Young Adult Reflection After Gaza Conflict


On October 10, a group of young adults met in order to discuss the events of the past summer, and how they impacted each community. We began with a short presentation from Messianic Jewish, Israeli-Palestinian and Palestinian young adults outlining how the summer impacted them on a personal level, in their respective communities, and in their leaders’ response to the conflict.

All three people who spoke articulated the enormous amount of fear that each community felt throughout the war/operation. The speaker for the Palestinian side said it felt like the reconciliation process moved “100 steps backwards.”  Each community felt the intensity of the situation with the Messianic Jewish speaker stating, “Reactions from people were really extreme, especially after the three kids were kidnapped and murdered and afterwards the kid from Shuafat was murdered. It was really scary and this heated the situation…” He also expressed the difficult emotions of being drafted as a reserve soldier after many years of not serving. He said that: “I lost my freedom all of sudden and my efforts of detachment [from the conflict] were halted.”

While the summer brought fear, the heated situation brought some form of unity on both sides. The Palestinian speaker shared that, “We felt empathy towards our brothers in Gaza. Despite the distance, the war gave us unity, unity among Christians and Muslims. This was evident in the Old City of Jerusalem where Christians and Muslims would watch over each other’s backs; also unity between the Galilee, West Bank and Gaza. The war also strengthened the BDS [movement]; it is now more prevalent among [those in] the West Bank.”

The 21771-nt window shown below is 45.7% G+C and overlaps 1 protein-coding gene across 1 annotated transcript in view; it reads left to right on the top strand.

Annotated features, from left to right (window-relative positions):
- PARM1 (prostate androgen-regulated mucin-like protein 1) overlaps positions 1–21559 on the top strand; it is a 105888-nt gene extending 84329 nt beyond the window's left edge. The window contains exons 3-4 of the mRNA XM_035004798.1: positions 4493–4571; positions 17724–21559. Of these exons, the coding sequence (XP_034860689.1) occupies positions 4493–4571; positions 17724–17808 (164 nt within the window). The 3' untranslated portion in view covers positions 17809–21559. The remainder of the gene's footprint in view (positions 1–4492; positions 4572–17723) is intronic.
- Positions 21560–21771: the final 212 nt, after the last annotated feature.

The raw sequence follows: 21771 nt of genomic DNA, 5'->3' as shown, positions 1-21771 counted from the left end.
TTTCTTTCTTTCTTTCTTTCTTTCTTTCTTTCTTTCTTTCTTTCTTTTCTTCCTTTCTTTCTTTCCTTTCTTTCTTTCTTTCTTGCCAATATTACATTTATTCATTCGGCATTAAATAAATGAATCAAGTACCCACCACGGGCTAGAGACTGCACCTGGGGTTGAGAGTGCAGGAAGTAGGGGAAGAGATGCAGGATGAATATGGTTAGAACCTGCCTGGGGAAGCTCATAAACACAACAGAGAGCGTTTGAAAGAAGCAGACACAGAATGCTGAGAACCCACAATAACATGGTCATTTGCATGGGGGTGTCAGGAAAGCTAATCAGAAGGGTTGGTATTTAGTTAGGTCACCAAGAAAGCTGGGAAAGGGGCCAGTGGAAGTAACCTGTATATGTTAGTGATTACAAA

The Israeli-Palestinian speaker shared that she felt stuck in the middle. Reflecting on her community and their mixed emotions, she said, “We felt in between, we don’t know how to define ourselves at war. We felt close to the Palestinians but we were in [a] dilemma on who should we stand with. We felt frustration, living in Israel as an Arab, in the face of extremism. The other side was afraid to visit Arab places.” She also observed that Facebook was a warzone in of itself and an MJ participant echoed this, stating “The real war was on Facebook and as believers we have to participate in reconciliation and walk Jesus’ path. This war was a wake-up call for reconciliation.”

After the presentation, the participants split into three discussion groups depending on their community, Israeli, Israeli-Palestinian or Palestinian.  They were each given two articles written by leaders in their own community.  The articles represented two responses, one calling for reconciliation, and one more controversial piece utilizing inflammatory rhetoric in response to the conflict.  After examining the two articles, each discussion group would present the articles to the rest of the group.  They addressed questions such as, “Does this article represent me or my position?,” “What sort of language do these authors use?,” “How does this article represent the ‘other side’?,” “How would the ‘other side’ feel if they were to read this?”

Throughout the discussions and presentations of the articles, there was a consensus that there were not enough voices that called for reconciliation in the respective communities.  On the other hand, it was easy to find “negative” articles from community leaders in response to the summer’s hostilities.  In the case of the Israeli-Palestinians, they felt there was “a strong resounding sound of silence.”

The purpose of this exercise was to look analytically at how we (as communities) respond during times of crisis.  All participants agreed that there is a need to take more steps in understanding each other and toward reconciliation.  They also agreed that much of the leadership in all three communities failed to publicly address the conflict adequately, and that we need to have stronger voices advocating for reconciliation and justice. We left this meeting with a strong feeling that this was a positive step to rejuvenate reconciliation work and we hope to explore further dialogue and understanding of how we react during times of conflict.

by Jack Munayer